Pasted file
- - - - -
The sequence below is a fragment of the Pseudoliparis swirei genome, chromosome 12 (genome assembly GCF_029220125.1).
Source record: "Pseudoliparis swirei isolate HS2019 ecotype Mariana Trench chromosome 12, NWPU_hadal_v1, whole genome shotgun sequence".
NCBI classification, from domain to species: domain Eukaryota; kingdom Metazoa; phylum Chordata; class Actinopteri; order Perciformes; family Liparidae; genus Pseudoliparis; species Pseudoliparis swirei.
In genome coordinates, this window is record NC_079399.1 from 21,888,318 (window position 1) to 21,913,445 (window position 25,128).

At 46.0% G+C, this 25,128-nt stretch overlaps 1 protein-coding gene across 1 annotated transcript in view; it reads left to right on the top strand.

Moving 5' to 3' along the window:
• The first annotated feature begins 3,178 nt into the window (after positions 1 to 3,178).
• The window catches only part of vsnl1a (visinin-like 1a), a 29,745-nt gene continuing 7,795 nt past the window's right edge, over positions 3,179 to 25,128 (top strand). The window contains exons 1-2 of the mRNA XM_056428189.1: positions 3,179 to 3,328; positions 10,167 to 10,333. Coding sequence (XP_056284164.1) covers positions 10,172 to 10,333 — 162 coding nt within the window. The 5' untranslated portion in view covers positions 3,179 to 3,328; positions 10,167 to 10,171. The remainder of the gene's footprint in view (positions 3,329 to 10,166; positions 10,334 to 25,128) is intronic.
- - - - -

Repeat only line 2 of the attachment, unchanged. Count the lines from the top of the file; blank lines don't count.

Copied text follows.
Source record: "Pseudoliparis swirei isolate HS2019 ecotype Mariana Trench chromosome 12, NWPU_hadal_v1, whole genome shotgun sequence".